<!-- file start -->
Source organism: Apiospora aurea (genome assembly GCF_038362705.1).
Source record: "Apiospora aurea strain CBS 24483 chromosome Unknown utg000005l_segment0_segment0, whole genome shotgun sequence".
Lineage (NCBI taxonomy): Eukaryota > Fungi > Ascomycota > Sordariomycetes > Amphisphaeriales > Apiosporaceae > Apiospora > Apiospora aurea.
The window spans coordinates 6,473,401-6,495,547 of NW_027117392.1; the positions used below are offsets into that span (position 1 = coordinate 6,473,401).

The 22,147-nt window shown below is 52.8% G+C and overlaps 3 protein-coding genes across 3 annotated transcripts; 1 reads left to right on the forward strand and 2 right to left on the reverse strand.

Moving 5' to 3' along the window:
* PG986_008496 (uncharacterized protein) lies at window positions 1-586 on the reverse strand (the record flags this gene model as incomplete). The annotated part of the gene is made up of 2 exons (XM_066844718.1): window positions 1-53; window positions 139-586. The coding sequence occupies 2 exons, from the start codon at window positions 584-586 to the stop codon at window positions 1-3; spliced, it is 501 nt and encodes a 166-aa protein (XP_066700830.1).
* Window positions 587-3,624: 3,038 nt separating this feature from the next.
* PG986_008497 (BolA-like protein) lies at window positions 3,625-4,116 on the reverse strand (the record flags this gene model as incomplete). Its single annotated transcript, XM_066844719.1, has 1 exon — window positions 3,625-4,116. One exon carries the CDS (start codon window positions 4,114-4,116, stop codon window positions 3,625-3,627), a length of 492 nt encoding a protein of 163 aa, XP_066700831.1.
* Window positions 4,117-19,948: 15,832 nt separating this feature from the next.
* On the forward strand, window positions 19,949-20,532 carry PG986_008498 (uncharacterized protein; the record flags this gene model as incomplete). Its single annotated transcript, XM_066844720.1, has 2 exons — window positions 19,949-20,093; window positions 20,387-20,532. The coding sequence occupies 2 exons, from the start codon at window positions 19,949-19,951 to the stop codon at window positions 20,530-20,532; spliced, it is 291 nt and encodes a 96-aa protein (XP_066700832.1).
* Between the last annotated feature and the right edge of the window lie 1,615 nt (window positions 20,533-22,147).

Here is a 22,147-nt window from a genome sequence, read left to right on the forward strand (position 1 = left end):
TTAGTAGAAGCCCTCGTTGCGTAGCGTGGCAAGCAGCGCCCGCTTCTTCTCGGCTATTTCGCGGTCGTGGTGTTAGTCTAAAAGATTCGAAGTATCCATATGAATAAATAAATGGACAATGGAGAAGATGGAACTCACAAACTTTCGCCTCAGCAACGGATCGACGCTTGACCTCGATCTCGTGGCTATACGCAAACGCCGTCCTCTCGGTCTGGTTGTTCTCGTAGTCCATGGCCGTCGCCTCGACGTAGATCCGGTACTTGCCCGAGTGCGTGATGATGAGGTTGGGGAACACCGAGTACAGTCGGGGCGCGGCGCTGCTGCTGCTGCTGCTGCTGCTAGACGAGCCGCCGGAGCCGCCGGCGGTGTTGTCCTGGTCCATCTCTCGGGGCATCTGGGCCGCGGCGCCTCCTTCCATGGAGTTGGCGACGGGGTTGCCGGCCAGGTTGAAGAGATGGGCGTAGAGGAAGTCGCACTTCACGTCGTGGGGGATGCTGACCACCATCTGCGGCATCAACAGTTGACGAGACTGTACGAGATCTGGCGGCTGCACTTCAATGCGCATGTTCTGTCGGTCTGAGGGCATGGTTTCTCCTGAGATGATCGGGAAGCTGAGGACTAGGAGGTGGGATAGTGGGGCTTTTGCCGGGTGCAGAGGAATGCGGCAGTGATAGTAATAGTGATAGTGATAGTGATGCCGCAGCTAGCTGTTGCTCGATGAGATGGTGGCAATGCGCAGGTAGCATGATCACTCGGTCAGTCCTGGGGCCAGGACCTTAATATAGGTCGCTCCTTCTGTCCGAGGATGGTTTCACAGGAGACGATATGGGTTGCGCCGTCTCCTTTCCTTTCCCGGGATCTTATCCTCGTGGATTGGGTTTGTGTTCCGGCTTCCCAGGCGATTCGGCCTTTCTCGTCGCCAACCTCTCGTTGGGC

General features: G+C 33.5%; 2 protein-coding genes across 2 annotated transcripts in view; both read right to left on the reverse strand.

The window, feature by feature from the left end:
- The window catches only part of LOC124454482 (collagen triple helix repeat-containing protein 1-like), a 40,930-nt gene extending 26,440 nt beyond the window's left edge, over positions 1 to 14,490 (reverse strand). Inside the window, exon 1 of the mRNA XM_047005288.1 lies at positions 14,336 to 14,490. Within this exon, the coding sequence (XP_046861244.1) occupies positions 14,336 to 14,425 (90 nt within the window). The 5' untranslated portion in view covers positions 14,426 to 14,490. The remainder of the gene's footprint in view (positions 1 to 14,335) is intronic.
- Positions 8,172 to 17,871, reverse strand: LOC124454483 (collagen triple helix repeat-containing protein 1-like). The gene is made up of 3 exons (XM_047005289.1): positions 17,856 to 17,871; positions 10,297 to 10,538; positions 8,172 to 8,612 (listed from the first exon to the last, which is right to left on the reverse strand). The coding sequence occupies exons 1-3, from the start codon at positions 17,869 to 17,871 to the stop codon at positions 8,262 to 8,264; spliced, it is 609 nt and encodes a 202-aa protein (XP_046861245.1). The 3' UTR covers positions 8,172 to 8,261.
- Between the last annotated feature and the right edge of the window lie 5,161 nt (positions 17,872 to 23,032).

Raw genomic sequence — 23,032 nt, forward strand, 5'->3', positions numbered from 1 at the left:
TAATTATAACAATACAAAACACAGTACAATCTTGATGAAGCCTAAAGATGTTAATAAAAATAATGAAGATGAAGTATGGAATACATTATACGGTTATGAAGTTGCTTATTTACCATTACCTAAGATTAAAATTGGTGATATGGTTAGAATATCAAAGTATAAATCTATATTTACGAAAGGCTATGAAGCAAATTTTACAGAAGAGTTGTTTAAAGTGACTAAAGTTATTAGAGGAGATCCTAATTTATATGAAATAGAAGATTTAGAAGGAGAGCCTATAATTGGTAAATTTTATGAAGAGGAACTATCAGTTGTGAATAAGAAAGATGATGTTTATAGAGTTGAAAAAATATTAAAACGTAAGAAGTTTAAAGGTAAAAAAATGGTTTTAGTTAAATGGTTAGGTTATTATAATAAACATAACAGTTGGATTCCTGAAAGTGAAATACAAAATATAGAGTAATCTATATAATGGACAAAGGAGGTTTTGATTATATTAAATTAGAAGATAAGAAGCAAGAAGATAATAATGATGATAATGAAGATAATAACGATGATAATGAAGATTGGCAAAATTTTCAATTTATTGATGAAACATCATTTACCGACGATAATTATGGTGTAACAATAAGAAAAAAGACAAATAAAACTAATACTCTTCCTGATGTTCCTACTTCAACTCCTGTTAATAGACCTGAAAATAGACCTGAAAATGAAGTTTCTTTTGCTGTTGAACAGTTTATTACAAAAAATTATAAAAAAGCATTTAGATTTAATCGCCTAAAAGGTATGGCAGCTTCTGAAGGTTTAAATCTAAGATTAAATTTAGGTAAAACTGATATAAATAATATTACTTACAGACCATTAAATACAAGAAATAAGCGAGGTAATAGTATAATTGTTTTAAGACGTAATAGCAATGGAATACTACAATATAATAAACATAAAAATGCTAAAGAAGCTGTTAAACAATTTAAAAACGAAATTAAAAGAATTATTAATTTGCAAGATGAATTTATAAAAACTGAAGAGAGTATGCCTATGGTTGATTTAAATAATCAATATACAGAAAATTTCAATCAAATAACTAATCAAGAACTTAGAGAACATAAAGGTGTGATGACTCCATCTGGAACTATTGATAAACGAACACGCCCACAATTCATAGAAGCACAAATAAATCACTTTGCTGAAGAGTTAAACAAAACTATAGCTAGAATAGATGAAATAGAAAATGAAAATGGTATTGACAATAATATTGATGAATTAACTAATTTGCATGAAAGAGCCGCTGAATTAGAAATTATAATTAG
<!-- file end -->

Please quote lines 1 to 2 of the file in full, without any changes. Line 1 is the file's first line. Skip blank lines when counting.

Source organism: Apiospora aurea (genome assembly GCF_038362705.1).
Source record: "Apiospora aurea strain CBS 24483 chromosome Unknown utg000005l_segment0_segment0, whole genome shotgun sequence".